May 10, 2021 —Every day at The Admiral at the Lake, there are meetings and conversations taking place that revolve around how to make life healthier, safer and better for residents. From administrators to staff to the residents themselves, efforts are made to keep achieving the excellence for which the community is known.
In meetings about resident wellness and healthcare, you’re likely to find Eric T. Mizuno, MD.
Meet Dr. Eric T. Mizuno, Medical Director at The Admiral
Dr. Mizuno is the medical director at The Admiral at the Lake. A Chicago native, he is a board-certified Internist and a Clinical Assistant Professor at Northwestern Feinberg School of Medicine.
He has been in his role at The Admiral, which he calls a huge privilege, for over two years. He took over for a mentor of his, former medical director Robert Perlmuter.
Dr. Mizuno, who attended medical school at University of Illinois College of Medicine and completed his residency at McGaw Medical Center of Northwestern University, is also the medical director at Lake County Jail.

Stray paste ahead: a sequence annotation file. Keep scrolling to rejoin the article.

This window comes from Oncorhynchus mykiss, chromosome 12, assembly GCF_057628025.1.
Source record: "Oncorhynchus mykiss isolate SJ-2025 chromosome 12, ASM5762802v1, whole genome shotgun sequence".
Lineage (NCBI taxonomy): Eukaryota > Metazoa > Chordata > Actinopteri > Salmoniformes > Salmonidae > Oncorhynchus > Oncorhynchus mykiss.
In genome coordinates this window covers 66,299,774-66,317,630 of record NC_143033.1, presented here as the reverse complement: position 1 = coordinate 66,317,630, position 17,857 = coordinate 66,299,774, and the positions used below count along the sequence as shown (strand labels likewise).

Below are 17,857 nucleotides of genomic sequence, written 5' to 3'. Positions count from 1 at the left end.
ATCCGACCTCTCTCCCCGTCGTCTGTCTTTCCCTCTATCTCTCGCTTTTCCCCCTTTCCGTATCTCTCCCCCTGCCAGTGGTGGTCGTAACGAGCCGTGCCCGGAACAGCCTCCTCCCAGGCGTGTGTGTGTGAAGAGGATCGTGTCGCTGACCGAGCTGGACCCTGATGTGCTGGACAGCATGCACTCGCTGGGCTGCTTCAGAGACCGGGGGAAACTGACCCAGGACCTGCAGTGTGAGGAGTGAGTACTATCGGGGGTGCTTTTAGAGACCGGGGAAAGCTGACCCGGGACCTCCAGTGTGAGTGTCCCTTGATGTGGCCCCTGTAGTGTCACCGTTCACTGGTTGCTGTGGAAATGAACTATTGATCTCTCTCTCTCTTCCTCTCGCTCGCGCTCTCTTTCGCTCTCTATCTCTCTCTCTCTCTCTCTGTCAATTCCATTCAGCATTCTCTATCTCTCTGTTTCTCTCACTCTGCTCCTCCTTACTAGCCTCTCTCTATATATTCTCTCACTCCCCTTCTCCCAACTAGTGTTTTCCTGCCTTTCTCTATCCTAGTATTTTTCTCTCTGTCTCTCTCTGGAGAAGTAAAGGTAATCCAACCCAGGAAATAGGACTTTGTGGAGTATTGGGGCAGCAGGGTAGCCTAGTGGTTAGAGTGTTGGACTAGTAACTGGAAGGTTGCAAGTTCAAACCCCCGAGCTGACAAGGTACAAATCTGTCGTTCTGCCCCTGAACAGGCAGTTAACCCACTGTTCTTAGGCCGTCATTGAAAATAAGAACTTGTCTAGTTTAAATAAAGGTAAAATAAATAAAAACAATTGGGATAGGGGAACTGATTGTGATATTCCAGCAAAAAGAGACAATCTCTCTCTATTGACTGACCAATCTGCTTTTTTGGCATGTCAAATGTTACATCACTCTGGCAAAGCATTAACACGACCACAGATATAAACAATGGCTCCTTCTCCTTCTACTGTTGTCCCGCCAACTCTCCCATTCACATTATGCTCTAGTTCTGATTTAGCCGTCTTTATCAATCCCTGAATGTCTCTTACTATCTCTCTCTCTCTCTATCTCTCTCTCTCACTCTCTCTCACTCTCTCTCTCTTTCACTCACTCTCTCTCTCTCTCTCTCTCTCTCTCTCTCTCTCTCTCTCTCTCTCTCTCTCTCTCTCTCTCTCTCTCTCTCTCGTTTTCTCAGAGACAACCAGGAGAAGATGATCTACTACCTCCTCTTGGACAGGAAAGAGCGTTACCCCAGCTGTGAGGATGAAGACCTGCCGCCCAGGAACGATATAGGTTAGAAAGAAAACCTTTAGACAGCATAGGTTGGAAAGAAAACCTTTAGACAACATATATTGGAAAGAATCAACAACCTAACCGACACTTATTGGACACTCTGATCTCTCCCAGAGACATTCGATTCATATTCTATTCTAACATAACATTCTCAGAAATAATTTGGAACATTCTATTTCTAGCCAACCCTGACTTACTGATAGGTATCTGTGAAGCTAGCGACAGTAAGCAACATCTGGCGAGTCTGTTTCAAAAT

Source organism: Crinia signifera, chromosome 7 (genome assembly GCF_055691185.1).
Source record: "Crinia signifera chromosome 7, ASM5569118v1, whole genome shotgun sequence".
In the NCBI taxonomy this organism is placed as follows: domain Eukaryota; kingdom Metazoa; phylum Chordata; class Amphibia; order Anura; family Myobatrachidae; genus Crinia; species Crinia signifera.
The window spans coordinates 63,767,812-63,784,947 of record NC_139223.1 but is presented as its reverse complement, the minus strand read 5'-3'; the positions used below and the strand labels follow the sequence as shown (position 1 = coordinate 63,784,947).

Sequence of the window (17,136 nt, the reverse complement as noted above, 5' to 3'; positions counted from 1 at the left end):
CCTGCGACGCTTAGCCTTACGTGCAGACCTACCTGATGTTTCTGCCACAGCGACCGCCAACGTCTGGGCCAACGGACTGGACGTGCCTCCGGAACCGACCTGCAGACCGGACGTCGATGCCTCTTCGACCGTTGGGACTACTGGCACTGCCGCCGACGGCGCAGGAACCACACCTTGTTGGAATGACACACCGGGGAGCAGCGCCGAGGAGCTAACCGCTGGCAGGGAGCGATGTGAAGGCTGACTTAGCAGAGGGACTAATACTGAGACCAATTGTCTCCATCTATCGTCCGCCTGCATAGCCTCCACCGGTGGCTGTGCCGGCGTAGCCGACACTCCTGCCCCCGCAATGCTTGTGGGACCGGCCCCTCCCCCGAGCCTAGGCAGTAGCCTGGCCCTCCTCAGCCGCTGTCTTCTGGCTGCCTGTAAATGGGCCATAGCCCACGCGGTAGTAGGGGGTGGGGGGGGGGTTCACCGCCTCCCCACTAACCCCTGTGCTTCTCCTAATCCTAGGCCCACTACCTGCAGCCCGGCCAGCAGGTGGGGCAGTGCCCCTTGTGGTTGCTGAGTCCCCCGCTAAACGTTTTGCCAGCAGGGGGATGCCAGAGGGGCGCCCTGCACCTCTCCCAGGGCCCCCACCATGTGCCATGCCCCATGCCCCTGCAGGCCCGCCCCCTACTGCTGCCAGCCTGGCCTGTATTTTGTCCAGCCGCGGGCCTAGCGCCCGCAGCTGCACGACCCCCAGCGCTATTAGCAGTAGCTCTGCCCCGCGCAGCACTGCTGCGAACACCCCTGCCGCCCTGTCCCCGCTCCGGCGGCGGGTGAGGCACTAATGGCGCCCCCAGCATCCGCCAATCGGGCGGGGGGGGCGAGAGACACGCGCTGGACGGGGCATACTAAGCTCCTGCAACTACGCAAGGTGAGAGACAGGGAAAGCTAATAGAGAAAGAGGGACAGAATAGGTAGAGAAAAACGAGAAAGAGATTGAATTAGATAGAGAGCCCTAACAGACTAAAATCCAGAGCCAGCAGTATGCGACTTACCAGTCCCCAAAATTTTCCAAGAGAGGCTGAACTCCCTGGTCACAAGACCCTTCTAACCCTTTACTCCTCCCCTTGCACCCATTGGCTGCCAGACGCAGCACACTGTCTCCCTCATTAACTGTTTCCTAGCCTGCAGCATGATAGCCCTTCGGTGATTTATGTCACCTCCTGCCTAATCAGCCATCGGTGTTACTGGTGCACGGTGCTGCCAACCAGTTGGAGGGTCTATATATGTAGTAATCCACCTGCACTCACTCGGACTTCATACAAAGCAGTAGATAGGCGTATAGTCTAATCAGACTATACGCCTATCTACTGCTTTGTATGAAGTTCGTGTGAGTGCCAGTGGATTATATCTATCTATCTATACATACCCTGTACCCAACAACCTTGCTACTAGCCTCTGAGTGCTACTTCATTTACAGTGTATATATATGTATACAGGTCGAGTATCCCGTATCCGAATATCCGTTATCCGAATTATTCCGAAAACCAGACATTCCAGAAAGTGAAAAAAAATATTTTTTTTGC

“I tell my nurses there, they’re patients, not inmates. Treat them with dignity,” Dr. Mizuno said. “We went into healthcare because we wanted to care for people. You do that with your words and actions.”
Dr. Mizuno’s Care Philosophy
Dr. Mizuno—who prefers that his patients call him Eric—believes that those in his profession must look past the prestige to focus on the people who place their trust in doctors.
“I tell medical students that medicine isn’t a profession. It’s greater than that. It’s a calling,” he said. “But with that comes great responsibility.”
At a recent medical school graduation, Dr. Mizuno spoke of the white coats common in hospital hallways. Medical students are easily recognized in short white coats, while doctors get to wear long white coats. It’s a reminder of the profession’s hierarchy and a promise that after the long days and nights of medical school, the students will have a long coat of their own.